adverb compar. of far with fur·thest as superl.
adjective compar. of far with fur·thest as superl.
verb (used with object)
- furrowed tongue,
- further education,
Origin of further
adjective, far·ther or fur·ther, far·thest or fur·thest.
Origin of far
Examples from the Web for further
Also, she was tall and thin, too, further adding to the ways she met the physical beauty conventions.
Her post-crown fame, though, only further begs the question: Why has there not been another Jewish Miss America since 1945?
Further, there are maintenance crews who have to fix those drones.Exclusive: U.S. Drone Fleet at ‘Breaking Point,’ Air Force Says|Dave Majumdar|January 5, 2015|DAILY BEAST
Further, in the Super Tuesday states of Florida, Texas, and Virginia, Paul is operating at a decided disadvantage.
Further, unlike leagues in Japan, South Korea or Mexico, there are no foreign players.Is Major League Baseball Ready For Cuba’s Players?|Ben Jacobs|December 19, 2014|DAILY BEAST
Fenton led the way into the smoking-room, selected a couple of chairs in the further corner, then held out his cigar case.People of Position|Stanley Portal Hyatt
After returning to England, he battled for further recognition, but never received the full honours he courted.Ponteach|Robert Rogers
Even Philip p. 26consented to deliver them up until the English should see no further cause for detaining them.Pioneers and Founders|Charlotte Mary Yonge
The clerk concluded, like the people at Saumur, that his head was turned, and did not pay him any further attention.Voltaire's Romances|Franois-Marie Arouet
A further embarrassment comes from the fact that this tone-embroidery found in the i'i is not a fixed quantity.Unwritten Literature of Hawaii|Nathaniel Bright Emerson
Word Origin for further
adverb farther, further, farthest or furthest
- to the degree or extent that
- to the distance or place of
- informalwith reference to; as for
- in an advanced state of deterioration
- informalextremely drunk
- to be successful; achieve muchyour son will go far
- to be sufficient or last longthe wine didn't go far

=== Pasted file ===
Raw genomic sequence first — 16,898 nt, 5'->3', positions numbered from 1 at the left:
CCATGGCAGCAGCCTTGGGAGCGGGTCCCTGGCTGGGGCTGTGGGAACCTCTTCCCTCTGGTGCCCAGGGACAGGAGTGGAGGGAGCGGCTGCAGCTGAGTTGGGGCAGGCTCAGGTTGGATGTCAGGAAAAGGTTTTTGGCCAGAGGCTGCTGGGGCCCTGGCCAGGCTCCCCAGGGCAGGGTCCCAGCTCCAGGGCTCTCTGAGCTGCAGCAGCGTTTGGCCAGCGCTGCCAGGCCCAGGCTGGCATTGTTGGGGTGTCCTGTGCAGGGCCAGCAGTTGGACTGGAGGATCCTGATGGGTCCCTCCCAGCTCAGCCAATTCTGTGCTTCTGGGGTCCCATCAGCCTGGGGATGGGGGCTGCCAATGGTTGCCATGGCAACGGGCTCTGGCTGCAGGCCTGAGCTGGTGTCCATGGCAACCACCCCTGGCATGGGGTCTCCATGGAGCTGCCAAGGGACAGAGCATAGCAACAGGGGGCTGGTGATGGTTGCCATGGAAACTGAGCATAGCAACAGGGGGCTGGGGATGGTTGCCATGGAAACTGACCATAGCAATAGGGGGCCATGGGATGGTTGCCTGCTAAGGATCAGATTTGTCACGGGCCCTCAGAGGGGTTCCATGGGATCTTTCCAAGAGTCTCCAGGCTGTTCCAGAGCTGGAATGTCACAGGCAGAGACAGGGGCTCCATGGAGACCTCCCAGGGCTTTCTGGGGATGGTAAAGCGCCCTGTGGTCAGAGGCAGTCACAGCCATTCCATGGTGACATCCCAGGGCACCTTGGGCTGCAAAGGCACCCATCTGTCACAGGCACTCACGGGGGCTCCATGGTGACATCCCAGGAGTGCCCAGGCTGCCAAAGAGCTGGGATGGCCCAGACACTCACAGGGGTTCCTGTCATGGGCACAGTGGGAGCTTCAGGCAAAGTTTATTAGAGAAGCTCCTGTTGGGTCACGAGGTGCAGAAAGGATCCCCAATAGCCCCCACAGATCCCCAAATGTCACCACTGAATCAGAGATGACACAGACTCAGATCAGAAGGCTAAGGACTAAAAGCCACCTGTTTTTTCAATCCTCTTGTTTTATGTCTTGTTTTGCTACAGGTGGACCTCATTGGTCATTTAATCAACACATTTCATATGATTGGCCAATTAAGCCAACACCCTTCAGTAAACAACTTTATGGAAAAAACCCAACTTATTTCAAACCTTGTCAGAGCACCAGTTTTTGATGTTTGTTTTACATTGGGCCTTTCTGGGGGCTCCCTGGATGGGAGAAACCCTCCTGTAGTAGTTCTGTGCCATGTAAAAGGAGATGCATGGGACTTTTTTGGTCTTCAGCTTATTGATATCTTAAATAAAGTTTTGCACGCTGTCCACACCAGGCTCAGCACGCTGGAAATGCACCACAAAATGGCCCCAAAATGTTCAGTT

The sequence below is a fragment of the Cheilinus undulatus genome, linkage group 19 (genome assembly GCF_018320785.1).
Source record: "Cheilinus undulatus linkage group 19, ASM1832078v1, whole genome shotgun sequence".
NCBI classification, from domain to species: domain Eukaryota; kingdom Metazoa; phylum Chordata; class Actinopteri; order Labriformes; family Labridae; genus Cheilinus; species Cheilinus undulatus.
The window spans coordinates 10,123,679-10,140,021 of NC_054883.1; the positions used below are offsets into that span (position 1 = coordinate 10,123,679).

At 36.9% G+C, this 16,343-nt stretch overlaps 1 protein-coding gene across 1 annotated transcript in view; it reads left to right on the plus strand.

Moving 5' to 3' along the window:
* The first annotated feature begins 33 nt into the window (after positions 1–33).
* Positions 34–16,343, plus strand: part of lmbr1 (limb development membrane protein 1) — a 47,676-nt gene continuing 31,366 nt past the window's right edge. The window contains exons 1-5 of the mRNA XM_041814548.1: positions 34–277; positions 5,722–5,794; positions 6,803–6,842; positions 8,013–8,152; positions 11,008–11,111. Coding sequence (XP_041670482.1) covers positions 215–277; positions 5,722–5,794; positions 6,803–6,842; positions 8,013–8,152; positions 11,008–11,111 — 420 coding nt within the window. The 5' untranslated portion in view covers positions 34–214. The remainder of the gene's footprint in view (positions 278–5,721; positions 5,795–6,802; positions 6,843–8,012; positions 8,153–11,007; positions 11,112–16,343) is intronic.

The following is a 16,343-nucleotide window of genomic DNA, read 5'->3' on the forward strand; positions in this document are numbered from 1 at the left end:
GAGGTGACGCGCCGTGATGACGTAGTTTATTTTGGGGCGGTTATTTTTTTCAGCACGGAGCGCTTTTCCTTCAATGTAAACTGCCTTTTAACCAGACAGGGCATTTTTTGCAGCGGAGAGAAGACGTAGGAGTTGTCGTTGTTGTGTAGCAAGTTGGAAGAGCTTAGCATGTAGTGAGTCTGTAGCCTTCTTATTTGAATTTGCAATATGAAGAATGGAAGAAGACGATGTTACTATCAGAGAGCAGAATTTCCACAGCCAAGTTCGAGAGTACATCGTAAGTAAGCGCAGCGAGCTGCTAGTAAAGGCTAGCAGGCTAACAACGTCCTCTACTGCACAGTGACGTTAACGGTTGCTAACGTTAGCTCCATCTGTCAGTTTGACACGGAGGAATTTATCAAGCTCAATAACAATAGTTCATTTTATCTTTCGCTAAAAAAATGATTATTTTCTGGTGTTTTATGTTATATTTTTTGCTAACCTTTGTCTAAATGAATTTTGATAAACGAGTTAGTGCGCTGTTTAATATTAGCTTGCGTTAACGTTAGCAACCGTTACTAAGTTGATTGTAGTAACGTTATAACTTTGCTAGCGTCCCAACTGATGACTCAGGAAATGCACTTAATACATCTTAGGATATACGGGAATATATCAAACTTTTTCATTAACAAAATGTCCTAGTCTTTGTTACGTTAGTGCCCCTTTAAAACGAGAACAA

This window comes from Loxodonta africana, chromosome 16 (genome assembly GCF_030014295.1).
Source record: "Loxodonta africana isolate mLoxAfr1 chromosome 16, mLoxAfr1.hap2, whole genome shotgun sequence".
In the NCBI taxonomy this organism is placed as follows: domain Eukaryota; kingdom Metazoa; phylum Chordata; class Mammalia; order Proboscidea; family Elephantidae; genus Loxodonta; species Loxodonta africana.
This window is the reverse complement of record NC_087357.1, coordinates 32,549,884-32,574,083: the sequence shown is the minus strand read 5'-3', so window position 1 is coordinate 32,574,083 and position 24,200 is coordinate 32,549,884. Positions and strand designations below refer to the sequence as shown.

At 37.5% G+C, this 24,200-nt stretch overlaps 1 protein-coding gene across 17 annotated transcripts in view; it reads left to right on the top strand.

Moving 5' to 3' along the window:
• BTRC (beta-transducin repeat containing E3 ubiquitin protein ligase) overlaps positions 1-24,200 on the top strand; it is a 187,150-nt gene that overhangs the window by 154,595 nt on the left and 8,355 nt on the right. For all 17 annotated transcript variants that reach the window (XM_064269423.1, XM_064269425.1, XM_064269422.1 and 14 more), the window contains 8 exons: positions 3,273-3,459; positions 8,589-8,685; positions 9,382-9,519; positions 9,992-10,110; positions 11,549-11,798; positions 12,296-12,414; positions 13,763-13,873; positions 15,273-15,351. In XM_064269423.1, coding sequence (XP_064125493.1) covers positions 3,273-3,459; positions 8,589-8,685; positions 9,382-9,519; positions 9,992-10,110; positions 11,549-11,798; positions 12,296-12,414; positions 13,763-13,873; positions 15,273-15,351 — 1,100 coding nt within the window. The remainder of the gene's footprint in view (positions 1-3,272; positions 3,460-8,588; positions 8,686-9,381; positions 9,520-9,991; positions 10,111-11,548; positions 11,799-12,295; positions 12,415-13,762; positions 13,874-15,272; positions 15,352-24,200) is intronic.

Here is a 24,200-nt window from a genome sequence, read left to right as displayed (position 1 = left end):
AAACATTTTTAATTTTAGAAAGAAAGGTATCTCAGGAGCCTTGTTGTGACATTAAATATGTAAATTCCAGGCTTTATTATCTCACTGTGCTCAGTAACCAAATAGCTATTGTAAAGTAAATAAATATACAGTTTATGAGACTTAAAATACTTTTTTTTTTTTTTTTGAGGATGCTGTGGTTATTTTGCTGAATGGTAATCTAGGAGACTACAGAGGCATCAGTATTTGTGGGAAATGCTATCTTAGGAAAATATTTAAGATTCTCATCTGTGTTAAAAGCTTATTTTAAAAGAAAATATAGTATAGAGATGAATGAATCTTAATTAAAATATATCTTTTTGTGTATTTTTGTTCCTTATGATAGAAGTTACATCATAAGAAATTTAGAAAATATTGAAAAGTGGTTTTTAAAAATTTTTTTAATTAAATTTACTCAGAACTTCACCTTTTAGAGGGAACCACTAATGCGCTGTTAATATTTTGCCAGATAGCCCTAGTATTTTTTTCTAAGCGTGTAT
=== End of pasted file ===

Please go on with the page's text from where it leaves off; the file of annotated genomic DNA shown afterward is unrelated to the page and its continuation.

- up to the present moment
- up to a certain point, extent, degree, etc
- a long way
- something very different
Word Origin for far
Old English furðor (adv.), furðra (adj.), etymologically representing either "forth-er" or "fore-ther." The former would be from furðum (see forth) + comparative suffix *-eron-, *-uron- (cf. inner, outer).
Alternative etymology traces it to Proto-Germanic *furþeron-, from PIE *pr-tero, (cf. Greek proteros "former"), from root of fore + comparative suffix also found in after, other. Senses of "in addition, to a greater extent" are later metaphoric developments.
Old English (ge)fyrðan "further, impel;" see further (adj.). Cf. Middle Low German vorderen, Old High German furdiran, German fördern. Related: Furthered; furthering.
Old English feorr "far, remote, distant, to a great distance, long ago," from Proto-Germanic *ferro (cf. Old Saxon ferr, Old Frisian fer, Old Norse fjarre, Dutch ver, Old High German ferro, German fern, Gothic fairra), from PIE *per- "through, across, beyond" (cf. Sanskrit parah "farther, remote, ulterior," Hittite para "outside of," Greek pera "across, beyond," Latin per "through," Old Irish ire "farther"). Far East "China, Japan, and surrounding regions" is from 1838.
see without further ado.
In addition to the idioms beginning with far
- far afield
- far and away
- far and near
- far and wide
- far be it from one to
- far cry from, a
- far from
- far gone
- far out
- as far as
- as far as possible
- as far as that goes
- by far
- carry too far
- few and far between
- go far
- go so far as to
- go too far
- so far
- so far so good